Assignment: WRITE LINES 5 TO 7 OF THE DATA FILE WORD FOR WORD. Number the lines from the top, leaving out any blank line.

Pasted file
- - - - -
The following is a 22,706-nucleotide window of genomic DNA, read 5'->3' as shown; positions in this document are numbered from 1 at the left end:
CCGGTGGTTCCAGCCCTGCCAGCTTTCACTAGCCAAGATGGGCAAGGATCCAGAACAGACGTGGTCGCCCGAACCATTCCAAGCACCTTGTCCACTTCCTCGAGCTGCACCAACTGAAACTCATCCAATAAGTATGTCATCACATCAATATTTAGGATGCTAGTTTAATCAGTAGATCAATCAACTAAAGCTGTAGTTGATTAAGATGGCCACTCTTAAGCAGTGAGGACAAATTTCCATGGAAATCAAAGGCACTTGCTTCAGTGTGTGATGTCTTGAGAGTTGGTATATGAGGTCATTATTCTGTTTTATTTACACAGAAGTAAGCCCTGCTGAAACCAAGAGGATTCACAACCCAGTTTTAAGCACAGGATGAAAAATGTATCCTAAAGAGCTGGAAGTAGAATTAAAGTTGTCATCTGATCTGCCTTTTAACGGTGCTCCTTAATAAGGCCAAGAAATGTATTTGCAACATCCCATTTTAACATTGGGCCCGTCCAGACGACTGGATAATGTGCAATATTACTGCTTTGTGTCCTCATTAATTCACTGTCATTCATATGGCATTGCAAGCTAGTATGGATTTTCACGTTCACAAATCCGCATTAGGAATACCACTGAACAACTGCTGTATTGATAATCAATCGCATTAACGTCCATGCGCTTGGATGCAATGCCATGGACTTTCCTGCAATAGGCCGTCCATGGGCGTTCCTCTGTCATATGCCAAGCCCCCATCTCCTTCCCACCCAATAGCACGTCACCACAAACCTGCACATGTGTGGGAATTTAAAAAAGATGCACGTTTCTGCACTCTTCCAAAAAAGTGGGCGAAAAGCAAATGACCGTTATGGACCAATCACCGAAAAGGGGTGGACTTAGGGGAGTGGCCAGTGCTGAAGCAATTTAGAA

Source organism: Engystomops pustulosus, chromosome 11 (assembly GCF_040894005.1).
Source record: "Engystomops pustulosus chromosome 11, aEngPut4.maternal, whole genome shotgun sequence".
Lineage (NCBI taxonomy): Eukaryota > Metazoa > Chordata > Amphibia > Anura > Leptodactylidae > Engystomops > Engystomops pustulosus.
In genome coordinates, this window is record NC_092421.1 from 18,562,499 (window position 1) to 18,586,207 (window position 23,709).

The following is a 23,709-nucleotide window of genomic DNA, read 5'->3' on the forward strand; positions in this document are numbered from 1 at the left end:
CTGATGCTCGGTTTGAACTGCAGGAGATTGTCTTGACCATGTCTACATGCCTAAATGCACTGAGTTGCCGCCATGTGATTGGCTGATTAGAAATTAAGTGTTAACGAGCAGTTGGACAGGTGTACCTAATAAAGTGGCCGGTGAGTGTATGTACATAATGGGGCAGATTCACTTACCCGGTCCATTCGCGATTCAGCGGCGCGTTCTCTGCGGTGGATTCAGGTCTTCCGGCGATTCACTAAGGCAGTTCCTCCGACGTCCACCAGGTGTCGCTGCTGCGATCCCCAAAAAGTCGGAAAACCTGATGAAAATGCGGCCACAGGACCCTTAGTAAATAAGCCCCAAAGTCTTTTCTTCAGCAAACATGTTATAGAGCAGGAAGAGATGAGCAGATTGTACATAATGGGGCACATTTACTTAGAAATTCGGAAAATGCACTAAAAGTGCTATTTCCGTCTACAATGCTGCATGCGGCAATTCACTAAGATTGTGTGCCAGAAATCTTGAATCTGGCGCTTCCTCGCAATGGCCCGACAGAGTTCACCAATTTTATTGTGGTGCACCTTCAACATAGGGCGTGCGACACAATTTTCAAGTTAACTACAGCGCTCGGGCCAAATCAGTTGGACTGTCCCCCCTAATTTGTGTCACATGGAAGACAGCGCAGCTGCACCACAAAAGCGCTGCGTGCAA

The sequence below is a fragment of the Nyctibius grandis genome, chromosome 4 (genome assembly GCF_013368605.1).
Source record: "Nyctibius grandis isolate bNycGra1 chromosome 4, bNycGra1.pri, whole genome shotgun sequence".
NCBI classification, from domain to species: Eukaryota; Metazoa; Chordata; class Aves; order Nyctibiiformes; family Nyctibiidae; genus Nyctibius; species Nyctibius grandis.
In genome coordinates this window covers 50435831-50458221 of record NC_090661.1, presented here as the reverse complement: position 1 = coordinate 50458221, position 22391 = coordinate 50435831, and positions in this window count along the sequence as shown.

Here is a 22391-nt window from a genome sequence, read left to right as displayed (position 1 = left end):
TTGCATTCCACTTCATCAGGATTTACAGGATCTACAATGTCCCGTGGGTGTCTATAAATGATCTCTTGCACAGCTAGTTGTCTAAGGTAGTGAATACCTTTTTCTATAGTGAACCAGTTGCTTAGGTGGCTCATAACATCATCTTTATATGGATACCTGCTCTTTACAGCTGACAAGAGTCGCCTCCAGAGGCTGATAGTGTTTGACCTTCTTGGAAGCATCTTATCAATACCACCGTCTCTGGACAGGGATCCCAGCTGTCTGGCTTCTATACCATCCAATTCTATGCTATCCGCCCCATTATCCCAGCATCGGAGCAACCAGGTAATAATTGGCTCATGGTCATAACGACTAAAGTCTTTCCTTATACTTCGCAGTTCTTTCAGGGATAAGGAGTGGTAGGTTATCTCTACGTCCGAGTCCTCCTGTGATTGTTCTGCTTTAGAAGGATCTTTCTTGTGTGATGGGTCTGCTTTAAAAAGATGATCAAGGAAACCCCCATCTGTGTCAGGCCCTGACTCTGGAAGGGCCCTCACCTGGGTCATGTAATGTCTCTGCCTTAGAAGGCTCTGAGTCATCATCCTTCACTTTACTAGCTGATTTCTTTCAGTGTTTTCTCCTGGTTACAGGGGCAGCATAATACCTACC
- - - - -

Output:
Lineage (NCBI taxonomy): Eukaryota > Metazoa > Chordata > Amphibia > Anura > Leptodactylidae > Engystomops > Engystomops pustulosus.
In genome coordinates, this window is record NC_092421.1 from 18,562,499 (window position 1) to 18,586,207 (window position 23,709).

The following is a 23,709-nucleotide window of genomic DNA, read 5'->3' on the forward strand; positions in this document are numbered from 1 at the left end: